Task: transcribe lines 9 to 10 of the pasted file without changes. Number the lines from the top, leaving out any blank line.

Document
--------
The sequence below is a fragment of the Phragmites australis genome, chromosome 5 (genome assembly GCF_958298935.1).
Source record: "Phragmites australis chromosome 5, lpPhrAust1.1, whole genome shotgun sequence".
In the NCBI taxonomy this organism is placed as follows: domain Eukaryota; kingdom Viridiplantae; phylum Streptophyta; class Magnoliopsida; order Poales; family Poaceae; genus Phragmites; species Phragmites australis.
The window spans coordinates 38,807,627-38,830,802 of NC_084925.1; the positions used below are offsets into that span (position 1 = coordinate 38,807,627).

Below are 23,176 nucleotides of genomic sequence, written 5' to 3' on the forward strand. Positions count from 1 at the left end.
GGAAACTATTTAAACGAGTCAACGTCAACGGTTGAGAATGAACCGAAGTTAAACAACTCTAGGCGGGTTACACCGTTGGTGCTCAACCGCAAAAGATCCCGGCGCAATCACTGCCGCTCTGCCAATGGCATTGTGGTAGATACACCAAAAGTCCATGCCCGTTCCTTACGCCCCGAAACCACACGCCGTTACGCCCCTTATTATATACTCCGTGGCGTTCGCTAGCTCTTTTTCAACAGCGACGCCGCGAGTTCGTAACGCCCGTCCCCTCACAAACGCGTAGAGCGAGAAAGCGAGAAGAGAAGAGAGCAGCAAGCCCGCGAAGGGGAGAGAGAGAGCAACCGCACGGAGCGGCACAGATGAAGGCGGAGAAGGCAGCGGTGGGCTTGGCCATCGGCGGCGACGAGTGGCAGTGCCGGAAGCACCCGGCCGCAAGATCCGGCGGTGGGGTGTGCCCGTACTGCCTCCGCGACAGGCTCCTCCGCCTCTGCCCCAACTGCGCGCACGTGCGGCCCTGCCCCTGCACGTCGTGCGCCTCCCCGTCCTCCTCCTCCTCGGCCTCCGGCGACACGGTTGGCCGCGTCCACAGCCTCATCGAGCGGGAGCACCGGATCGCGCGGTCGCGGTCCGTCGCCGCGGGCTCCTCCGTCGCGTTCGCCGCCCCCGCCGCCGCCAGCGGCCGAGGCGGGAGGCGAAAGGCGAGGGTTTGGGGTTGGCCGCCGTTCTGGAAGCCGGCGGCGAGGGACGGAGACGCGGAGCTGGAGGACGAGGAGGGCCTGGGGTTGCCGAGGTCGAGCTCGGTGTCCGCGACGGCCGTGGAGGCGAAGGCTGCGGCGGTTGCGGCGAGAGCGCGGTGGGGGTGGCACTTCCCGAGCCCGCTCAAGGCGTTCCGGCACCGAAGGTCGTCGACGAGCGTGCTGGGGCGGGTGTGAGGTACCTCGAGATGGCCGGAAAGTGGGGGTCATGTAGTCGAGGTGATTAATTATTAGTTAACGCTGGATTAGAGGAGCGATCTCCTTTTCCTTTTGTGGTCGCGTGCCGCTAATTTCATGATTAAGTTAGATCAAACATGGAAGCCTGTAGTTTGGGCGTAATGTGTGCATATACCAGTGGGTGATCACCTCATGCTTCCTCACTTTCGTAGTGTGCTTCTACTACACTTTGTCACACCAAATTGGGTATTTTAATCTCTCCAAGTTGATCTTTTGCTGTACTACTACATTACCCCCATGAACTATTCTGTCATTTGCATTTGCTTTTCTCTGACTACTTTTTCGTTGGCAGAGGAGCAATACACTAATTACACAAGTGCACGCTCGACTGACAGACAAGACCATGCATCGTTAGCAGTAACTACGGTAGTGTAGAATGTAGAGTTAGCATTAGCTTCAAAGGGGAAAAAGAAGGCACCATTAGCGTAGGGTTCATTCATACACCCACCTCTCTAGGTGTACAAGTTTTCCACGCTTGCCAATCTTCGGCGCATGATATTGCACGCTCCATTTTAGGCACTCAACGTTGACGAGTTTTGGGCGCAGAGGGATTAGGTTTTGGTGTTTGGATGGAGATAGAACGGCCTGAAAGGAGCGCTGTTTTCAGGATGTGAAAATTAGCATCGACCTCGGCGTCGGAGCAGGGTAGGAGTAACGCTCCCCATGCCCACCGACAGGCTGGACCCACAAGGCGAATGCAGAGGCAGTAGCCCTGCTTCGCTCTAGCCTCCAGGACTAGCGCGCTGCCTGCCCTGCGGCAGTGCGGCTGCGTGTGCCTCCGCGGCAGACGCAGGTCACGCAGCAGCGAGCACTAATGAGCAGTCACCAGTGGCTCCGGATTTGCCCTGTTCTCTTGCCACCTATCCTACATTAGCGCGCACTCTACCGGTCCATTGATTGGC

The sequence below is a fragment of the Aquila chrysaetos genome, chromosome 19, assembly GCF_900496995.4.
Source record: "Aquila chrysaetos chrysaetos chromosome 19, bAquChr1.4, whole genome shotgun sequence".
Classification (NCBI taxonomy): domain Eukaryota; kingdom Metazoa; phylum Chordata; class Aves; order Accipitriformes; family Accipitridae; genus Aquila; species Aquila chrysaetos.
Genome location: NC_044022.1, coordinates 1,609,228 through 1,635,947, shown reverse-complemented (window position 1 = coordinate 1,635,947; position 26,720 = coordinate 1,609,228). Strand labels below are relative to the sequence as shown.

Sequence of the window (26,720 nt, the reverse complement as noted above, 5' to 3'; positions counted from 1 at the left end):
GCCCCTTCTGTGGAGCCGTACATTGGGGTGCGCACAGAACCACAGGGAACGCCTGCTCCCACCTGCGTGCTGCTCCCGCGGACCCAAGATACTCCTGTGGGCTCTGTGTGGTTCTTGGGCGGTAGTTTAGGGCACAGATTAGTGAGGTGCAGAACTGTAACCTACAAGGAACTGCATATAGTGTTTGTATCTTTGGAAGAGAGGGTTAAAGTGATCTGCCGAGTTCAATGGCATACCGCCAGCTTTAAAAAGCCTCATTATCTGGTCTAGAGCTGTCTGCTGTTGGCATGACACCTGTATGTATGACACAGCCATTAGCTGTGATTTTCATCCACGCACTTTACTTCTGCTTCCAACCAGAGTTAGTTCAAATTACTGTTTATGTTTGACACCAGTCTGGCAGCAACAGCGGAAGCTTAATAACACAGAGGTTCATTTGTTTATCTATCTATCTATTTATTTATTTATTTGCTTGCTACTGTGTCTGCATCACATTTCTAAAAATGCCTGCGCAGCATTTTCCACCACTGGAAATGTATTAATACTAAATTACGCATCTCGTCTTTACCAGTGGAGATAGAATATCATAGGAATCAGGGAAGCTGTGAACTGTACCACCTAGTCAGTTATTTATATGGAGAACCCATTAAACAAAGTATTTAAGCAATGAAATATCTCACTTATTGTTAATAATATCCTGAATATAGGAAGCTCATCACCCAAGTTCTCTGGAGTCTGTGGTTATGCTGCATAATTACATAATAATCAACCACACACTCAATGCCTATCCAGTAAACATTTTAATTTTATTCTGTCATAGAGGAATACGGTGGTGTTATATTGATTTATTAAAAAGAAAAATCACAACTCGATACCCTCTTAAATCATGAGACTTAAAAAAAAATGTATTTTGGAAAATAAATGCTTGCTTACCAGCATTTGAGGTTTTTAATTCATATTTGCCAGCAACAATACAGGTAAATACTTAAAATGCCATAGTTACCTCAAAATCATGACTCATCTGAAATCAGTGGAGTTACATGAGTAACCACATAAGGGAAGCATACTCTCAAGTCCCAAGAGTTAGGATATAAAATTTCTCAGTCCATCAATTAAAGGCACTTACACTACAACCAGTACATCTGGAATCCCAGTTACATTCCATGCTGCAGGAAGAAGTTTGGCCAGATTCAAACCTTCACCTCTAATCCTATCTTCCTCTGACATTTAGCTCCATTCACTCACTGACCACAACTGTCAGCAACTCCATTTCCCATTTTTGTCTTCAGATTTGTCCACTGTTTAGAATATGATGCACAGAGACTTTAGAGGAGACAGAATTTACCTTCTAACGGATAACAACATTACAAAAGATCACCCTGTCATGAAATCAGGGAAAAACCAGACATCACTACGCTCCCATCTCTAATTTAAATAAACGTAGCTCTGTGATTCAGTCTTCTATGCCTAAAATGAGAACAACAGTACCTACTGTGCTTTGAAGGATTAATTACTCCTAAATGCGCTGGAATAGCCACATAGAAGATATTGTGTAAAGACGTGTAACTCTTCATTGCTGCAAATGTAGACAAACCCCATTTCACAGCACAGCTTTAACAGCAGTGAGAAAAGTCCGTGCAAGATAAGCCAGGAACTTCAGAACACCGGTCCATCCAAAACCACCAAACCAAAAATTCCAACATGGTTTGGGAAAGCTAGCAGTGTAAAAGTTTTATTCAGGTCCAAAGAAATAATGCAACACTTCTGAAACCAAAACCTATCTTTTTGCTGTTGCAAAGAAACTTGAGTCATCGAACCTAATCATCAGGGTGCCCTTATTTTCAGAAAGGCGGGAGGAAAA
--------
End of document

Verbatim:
Classification (NCBI taxonomy): domain Eukaryota; kingdom Metazoa; phylum Chordata; class Aves; order Accipitriformes; family Accipitridae; genus Aquila; species Aquila chrysaetos.
Genome location: NC_044022.1, coordinates 1,609,228 through 1,635,947, shown reverse-complemented (window position 1 = coordinate 1,635,947; position 26,720 = coordinate 1,609,228). Strand labels below are relative to the sequence as shown.